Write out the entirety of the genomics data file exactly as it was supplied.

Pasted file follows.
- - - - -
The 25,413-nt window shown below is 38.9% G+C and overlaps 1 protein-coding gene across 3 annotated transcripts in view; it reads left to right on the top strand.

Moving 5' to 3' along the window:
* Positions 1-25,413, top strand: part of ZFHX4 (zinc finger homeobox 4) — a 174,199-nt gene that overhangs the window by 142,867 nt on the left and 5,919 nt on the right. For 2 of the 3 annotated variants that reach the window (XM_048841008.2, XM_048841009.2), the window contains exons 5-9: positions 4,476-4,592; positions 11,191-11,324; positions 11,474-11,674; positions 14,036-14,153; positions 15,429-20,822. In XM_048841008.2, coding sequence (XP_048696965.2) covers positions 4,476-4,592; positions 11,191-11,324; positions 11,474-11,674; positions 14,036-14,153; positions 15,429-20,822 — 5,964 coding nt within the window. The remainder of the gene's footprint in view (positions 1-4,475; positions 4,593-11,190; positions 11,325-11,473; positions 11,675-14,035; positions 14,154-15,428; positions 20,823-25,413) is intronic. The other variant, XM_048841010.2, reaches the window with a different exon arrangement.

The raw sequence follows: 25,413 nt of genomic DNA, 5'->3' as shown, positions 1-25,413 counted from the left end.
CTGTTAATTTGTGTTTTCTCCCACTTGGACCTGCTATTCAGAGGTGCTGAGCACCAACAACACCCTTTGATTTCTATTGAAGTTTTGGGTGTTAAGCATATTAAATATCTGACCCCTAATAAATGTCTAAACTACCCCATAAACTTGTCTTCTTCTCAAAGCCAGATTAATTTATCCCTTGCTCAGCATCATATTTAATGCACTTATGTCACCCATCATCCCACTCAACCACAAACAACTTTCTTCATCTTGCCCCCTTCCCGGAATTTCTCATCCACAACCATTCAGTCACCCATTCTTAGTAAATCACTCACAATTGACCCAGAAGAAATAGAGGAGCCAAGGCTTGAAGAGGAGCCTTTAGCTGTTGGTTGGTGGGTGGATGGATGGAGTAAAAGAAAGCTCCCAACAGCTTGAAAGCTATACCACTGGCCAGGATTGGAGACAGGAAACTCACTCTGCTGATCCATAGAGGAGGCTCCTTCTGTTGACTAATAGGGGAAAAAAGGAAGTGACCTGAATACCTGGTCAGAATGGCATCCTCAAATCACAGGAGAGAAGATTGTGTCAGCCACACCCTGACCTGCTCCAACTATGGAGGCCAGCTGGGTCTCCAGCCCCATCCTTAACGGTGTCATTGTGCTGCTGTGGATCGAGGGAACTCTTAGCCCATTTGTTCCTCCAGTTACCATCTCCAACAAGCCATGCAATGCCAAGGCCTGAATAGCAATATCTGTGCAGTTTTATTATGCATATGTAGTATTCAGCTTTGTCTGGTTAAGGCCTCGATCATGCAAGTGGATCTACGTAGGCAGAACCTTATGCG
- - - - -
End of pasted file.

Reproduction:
The 25,413-nt window shown below is 38.9% G+C and overlaps 1 protein-coding gene across 3 annotated transcripts in view; it reads left to right on the top strand.

Moving 5' to 3' along the window:
* Positions 1-25,413, top strand: part of ZFHX4 (zinc finger homeobox 4) — a 174,199-nt gene that overhangs the window by 142,867 nt on the left and 5,919 nt on the right. For 2 of the 3 annotated variants that reach the window (XM_048841008.2, XM_048841009.2), the window contains exons 5-9: positions 4,476-4,592; positions 11,191-11,324; positions 11,474-11,674; positions 14,036-14,153; positions 15,429-20,822. In XM_048841008.2, coding sequence (XP_048696965.2) covers positions 4,476-4,592; positions 11,191-11,324; positions 11,474-11,674; positions 14,036-14,153; positions 15,429-20,822 — 5,964 coding nt within the window. The remainder of the gene's footprint in view (positions 1-4,475; positions 4,593-11,190; positions 11,325-11,473; positions 11,675-14,035; positions 14,154-15,428; positions 20,823-25,413) is intronic. The other variant, XM_048841010.2, reaches the window with a different exon arrangement.

The raw sequence follows: 25,413 nt of genomic DNA, 5'->3' as shown, positions 1-25,413 counted from the left end.
CTGTTAATTTGTGTTTTCTCCCACTTGGACCTGCTATTCAGAGGTGCTGAGCACCAACAACACCCTTTGATTTCTATTGAAGTTTTGGGTGTTAAGCATATTAAATATCTGACCCCTAATAAATGTCTAAACTACCCCATAAACTTGTCTTCTTCTCAAAGCCAGATTAATTTATCCCTTGCTCAGCATCATATTTAATGCACTTATGTCACCCATCATCCCACTCAACCACAAACAACTTTCTTCATCTTGCCCCCTTCCCGGAATTTCTCATCCACAACCATTCAGTCACCCATTCTTAGTAAATCACTCACAATTGACCCAGAAGAAATAGAGGAGCCAAGGCTTGAAGAGGAGCCTTTAGCTGTTGGTTGGTGGGTGGATGGATGGAGTAAAAGAAAGCTCCCAACAGCTTGAAAGCTATACCACTGGCCAGGATTGGAGACAGGAAACTCACTCTGCTGATCCATAGAGGAGGCTCCTTCTGTTGACTAATAGGGGAAAAAAGGAAGTGACCTGAATACCTGGTCAGAATGGCATCCTCAAATCACAGGAGAGAAGATTGTGTCAGCCACACCCTGACCTGCTCCAACTATGGAGGCCAGCTGGGTCTCCAGCCCCATCCTTAACGGTGTCATTGTGCTGCTGTGGATCGAGGGAACTCTTAGCCCATTTGTTCCTCCAGTTACCATCTCCAACAAGCCATGCAATGCCAAGGCCTGAATAGCAATATCTGTGCAGTTTTATTATGCATATGTAGTATTCAGCTTTGTCTGGTTAAGGCCTCGATCATGCAAGTGGATCTACGTAGGCAGAACCTTATGCG